Manifesting destinythrough rhymes

M.anifest, a local rapper from Ghana, releases one of the best local hip-hop albums this year

Megan Kadrmas

.M.anifest, a rapper and Twin Cities transplant from Ghana, released his first album Sept. 11. “Manifestations” might prove to be one of the best local hip-hop releases of 2007, with a strong vocal presence, creative lyrical content and musical aspects not often heard in these parts.

M.anifest

ALBUM: “Manifestations”
LABEL: Independent

“Manifestations” mixes rapping, singing, traditional African instruments and traditional hip-hop sounds. The songs are upbeat and catchy, while not jeopardizing the message M.anifest is clearly trying to relate: He’s different from the other rappers around here.

From the way he dresses to his lyrical content, his outlook on life to his perspective on the music industry, M.anifest brings a fresh feel and approach to hip-hop.

At his release party Friday at the Fine Line Music Cafe, M.anifest also demonstrated his ability to rock the crowd through his commanding and energizing stage presence.

The Daily recently talked to M.anifest about his new album and his new home, his history and his future.

How did you end up in the Twin Cities?

I came because I got a full scholarship to Macalester, but mostly I came to get away from (Ghana). My grandparents lived in the States, but I officially left-left Ghana in 2001.

When did you get into rapping?

The careful use of words has always been part of my culture. Rapping was a natural extension of that. As a kid I used to write a lot, but I was afraid of sharing what I had to say. I didn’t start rapping until I was like 14.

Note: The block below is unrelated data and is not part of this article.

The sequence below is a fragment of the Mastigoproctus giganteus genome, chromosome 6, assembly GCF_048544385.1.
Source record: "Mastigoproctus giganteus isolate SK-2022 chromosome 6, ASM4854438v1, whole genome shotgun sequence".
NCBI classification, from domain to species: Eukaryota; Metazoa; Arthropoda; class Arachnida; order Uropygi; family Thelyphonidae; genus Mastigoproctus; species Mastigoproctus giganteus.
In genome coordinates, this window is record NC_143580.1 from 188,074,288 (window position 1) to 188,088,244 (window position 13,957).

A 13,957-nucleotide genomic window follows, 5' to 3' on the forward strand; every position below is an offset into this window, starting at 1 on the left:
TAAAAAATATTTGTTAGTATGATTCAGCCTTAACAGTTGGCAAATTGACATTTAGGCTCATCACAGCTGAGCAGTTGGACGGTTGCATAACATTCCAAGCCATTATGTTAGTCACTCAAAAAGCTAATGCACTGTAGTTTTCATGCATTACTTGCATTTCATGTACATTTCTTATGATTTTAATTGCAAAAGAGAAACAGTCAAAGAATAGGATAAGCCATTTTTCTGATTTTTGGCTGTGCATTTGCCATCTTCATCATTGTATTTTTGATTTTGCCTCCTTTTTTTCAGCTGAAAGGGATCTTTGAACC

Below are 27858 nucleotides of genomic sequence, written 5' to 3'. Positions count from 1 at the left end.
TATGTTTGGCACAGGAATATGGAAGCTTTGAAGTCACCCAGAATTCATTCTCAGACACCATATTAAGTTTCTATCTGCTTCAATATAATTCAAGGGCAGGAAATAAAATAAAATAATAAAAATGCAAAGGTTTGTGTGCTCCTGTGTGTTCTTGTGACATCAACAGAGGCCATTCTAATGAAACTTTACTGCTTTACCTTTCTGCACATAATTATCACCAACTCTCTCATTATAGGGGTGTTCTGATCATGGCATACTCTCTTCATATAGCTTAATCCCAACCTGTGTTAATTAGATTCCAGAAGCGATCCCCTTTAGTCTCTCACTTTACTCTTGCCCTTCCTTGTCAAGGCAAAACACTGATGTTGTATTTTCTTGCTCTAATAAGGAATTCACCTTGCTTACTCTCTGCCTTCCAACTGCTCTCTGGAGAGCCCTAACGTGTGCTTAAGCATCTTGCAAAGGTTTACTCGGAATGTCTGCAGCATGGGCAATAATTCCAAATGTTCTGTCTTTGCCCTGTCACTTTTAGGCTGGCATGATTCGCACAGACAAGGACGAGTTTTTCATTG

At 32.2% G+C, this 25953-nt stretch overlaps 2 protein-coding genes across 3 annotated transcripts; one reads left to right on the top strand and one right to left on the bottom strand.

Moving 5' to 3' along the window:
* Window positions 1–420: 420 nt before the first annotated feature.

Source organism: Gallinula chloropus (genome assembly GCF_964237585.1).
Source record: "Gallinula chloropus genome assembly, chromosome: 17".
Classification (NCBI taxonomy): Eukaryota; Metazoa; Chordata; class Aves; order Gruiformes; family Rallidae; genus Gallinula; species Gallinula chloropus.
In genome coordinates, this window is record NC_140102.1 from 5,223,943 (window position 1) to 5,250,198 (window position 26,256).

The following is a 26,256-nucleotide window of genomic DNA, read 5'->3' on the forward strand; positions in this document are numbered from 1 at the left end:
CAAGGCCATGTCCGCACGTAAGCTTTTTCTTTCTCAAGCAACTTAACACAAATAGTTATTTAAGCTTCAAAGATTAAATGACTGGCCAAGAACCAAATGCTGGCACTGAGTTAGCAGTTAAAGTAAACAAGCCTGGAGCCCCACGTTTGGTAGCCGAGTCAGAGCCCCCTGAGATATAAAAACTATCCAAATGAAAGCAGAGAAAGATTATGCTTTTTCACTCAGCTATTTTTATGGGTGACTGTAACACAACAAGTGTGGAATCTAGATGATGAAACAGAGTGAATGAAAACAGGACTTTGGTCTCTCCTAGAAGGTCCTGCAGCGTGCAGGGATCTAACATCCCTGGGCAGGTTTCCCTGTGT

How did growing up in Ghana shape your musical style and personal viewpoint?

You have a more worldly perspective. I am not boxed into the same musical conditions as people making music here. We didn’t have MTV, BET, mainstream or underground. It helps me to be more grounded. Life here is so excessive and extravagant. These lessons show in my music because I can only talk about what I know. There’s just too much reality to speak on so I’m just speaking my truth.

You just released your first full-length. What are you most proud of on “Manifestations?”

I’m pretty happy with the musical connections I’ve made in making this album. Just through the process, I’ve been connecting with different people through business and music. I just met a lot of great people with different ideas.

What’s your favorite track off “Manifestations?”

“Gentleman.” It really defines what I represent. That is my reality. I’m not a gentleman, I’m an African.

What do you think makes your music stand out in the Twin Cities scene?

First up, I come from a different perspective in terms of content. I come from an African perspective. There’s a different aesthetic to my music, too. I like combining different sounds. I like to dance so I like using sounds that I can dance to.

What’s next for you?

Musically, I just want to break ground. I want to reach more people. My next album is called “Coming to America.”

Anything else you want to talk about?

Shout out to my mom.